In a return to his “maverick” style, Sen. John McCain took to the Senate floor Wednesday to join the growing GOP chorus calling for revenue reform in the ongoing deficit reduction and debt ceiling debate.
On the eve of a White House meeting between President Barack Obama and Congressional leaders, the Arizona Republican called on his colleagues to support closing tax loopholes and eliminating subsidies, which he said the GOP has “long favored,” and offsetting the potential costs to businesses with a cut in corporate tax rates.
Since losing the 2008 presidential election to Obama, McCain has tended to stick to the conservative line. But on Wednesday, he showed his independent streak, making an impassioned plea to party leaders to find a “breakout strategy” and quit digging in their heels on measures that cannot find support from Democrats.
“What this debate needs is a breakout strategy — to wit, Republicans should answer Mr. Obama’s tax call by accepting his business tax increases in return for a lower corporate tax rate,” McCain said. “We’ve long favored such a reform, and last year so did the Simpson-Bowles deficit commission and the White House economic advisory council headed by Paul Volcker.”
McCain went on to voice his support for ending the ethanol tax credit, agriculture subsidies and “corporate welfare.”
He went so far as to say Republicans should support ending tax breaks for corporate jets, the new pet cause of Democrats. But the veteran Senator added that Democrats should stop demagoguing on the jet issue. “Everyone knows that eliminating all tax breaks on corporate jets won’t amount to any real progress,” he said. “But if we seriously looked at curbing corporate subsidies, like the ethanol subsidy I just mentioned, then all Americans would benefit.”
McCain also told his colleagues to stop insisting that a deal to raise the debt limit should include a balanced budget amendment to the Constitution, even though he supports the amendment in principle.
“Our reality today dictates that we simply do not have the votes in this body to enact such a measure,” he said. “For our purposes today — in order to avoid what could be disastrous consequences for our markets, our economy as a whole and our standing in the world, I encourage my colleagues to lay aside, at least temporarily, their insistence that amending the Constitution be a condition of their support for a solution to this terrible problem.”
McCain’s comments Wednesday marked a shift in the budget debate rhetoric just weeks before the nation is expected to start defaulting on its debts. The Treasury Department has forecast that the situation will become critical Aug. 2.
House Majority Leader Eric Cantorsuggested earlier Wednesday that Republicans are open to talking about closing tax loopholes, so long as they are coupled with offsetting tax cuts elsewhere.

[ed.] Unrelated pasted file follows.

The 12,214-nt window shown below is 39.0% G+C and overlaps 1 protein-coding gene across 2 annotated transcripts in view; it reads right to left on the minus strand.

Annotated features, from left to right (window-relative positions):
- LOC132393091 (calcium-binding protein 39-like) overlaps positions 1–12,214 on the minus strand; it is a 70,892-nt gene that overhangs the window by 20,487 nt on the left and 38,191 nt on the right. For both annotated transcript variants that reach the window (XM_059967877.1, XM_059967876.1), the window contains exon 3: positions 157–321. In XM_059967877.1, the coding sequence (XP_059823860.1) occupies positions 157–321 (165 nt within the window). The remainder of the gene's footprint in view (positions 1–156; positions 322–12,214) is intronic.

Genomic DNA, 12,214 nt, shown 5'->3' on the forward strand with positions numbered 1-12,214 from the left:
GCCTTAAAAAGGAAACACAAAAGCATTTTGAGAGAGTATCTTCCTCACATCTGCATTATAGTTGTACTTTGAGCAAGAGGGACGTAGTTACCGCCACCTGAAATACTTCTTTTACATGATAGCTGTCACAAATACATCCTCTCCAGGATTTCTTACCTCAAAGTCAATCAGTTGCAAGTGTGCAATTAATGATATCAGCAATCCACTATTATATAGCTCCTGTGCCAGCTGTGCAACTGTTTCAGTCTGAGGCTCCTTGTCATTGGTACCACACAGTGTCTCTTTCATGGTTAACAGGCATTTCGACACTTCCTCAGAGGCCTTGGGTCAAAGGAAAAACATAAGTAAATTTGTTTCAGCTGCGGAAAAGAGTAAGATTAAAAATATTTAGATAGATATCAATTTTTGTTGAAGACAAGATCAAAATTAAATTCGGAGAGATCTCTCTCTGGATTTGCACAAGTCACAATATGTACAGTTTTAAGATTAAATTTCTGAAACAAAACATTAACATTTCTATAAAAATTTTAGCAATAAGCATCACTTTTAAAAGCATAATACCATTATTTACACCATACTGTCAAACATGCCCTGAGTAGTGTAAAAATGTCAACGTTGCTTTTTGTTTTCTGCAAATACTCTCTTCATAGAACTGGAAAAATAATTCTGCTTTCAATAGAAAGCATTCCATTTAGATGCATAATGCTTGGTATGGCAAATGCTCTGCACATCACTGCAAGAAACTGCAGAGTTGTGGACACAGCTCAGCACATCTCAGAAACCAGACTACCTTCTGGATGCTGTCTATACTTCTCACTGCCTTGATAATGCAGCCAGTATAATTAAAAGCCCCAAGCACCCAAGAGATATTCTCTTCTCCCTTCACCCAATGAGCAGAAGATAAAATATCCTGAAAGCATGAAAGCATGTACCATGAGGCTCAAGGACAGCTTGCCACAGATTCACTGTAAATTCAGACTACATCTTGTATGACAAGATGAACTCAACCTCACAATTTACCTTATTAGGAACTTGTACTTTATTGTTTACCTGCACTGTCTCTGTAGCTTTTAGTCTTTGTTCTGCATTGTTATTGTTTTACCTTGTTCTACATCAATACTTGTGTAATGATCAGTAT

The Virginia Republican withdrew last month from a group of bipartisan negotiators led by Vice President Joseph Biden because he said the talks had reached an impasse over revenues.
“If the president wants to talk loopholes, we’ll be glad to talk loopholes,” Cantor told reporters in his weekly briefing for reporters. “We’ve said all along that preferences in the code aren’t something that helps economic growth overall. Listen, we’re not for any proposal that increases taxes, and any type of discussion should be coupled with offsetting tax cuts somewhere else.”
Cantor’s statements led to a questioning of Senate Minority Leader Mitch McConnell after the Senate Republican Conference luncheon Wednesday. The Kentucky Republican has said repeatedly that tax code reform is necessary but likely too complicated to conquer in the pending negotiations.
He reiterated that position with reporters Wednesday but softened on previous statements, perhaps leaving the door open for the more bold declarations from McCain and setting the table for negotiations with Obama on Thursday.
“Our biggest problem right now is the job problem. And we want to tackle deficit reduction in a way that doesn’t exacerbate the unemployment. So, yes, I’m open to tax reform. We need to do it broadly,” McConnell said. “To sort of cherry-pick items in the context of this current negotiation with the White House strikes me as pretty challenging.”
Each year since 1990, CQ Roll Call has reviewed the financial disclosures of all 541 senators, representatives and delegates to determine the 50 richest members of Congress. This year's report, derived from forms covering the calendar year 2012, shows it took a net worth of $6.67 million to crack the exclusive club.